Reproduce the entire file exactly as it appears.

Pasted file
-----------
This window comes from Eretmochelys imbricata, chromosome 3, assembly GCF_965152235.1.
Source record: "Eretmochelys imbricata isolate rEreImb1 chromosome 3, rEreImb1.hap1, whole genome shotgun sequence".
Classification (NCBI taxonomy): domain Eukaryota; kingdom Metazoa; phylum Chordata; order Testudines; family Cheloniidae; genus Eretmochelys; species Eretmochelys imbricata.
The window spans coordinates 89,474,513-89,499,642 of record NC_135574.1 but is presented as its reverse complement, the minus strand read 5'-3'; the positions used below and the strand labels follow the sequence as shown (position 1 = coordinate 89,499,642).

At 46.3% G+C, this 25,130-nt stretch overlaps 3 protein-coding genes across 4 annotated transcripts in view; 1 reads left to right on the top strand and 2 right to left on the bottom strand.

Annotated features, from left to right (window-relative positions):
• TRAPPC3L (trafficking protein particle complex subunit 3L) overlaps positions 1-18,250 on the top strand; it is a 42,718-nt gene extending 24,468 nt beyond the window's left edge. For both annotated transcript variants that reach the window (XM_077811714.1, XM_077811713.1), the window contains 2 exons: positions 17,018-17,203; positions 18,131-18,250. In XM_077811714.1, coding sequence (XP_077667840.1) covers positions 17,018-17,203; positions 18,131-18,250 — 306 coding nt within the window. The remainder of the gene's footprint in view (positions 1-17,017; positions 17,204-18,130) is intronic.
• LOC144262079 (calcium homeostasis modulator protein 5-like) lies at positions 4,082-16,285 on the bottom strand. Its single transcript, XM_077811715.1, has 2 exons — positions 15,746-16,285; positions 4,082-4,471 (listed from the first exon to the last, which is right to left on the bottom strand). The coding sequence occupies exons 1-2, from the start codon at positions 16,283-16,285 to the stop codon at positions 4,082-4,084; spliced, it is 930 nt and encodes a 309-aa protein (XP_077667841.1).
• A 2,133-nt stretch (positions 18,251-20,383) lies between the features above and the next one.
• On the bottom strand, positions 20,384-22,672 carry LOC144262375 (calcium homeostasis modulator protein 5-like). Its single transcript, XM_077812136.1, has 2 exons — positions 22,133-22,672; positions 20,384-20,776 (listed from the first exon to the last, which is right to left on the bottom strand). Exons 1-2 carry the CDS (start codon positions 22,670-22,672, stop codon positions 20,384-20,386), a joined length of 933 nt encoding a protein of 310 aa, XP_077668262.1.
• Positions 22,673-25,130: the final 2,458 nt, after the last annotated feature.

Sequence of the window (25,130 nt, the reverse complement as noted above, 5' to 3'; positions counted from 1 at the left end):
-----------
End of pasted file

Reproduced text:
This window comes from Eretmochelys imbricata, chromosome 3, assembly GCF_965152235.1.
Source record: "Eretmochelys imbricata isolate rEreImb1 chromosome 3, rEreImb1.hap1, whole genome shotgun sequence".
Classification (NCBI taxonomy): domain Eukaryota; kingdom Metazoa; phylum Chordata; order Testudines; family Cheloniidae; genus Eretmochelys; species Eretmochelys imbricata.
The window spans coordinates 89,474,513-89,499,642 of record NC_135574.1 but is presented as its reverse complement, the minus strand read 5'-3'; the positions used below and the strand labels follow the sequence as shown (position 1 = coordinate 89,499,642).

At 46.3% G+C, this 25,130-nt stretch overlaps 3 protein-coding genes across 4 annotated transcripts in view; 1 reads left to right on the top strand and 2 right to left on the bottom strand.

Annotated features, from left to right (window-relative positions):
• TRAPPC3L (trafficking protein particle complex subunit 3L) overlaps positions 1-18,250 on the top strand; it is a 42,718-nt gene extending 24,468 nt beyond the window's left edge. For both annotated transcript variants that reach the window (XM_077811714.1, XM_077811713.1), the window contains 2 exons: positions 17,018-17,203; positions 18,131-18,250. In XM_077811714.1, coding sequence (XP_077667840.1) covers positions 17,018-17,203; positions 18,131-18,250 — 306 coding nt within the window. The remainder of the gene's footprint in view (positions 1-17,017; positions 17,204-18,130) is intronic.
• LOC144262079 (calcium homeostasis modulator protein 5-like) lies at positions 4,082-16,285 on the bottom strand. Its single transcript, XM_077811715.1, has 2 exons — positions 15,746-16,285; positions 4,082-4,471 (listed from the first exon to the last, which is right to left on the bottom strand). The coding sequence occupies exons 1-2, from the start codon at positions 16,283-16,285 to the stop codon at positions 4,082-4,084; spliced, it is 930 nt and encodes a 309-aa protein (XP_077667841.1).
• A 2,133-nt stretch (positions 18,251-20,383) lies between the features above and the next one.
• On the bottom strand, positions 20,384-22,672 carry LOC144262375 (calcium homeostasis modulator protein 5-like). Its single transcript, XM_077812136.1, has 2 exons — positions 22,133-22,672; positions 20,384-20,776 (listed from the first exon to the last, which is right to left on the bottom strand). Exons 1-2 carry the CDS (start codon positions 22,670-22,672, stop codon positions 20,384-20,386), a joined length of 933 nt encoding a protein of 310 aa, XP_077668262.1.
• Positions 22,673-25,130: the final 2,458 nt, after the last annotated feature.

Sequence of the window (25,130 nt, the reverse complement as noted above, 5' to 3'; positions counted from 1 at the left end):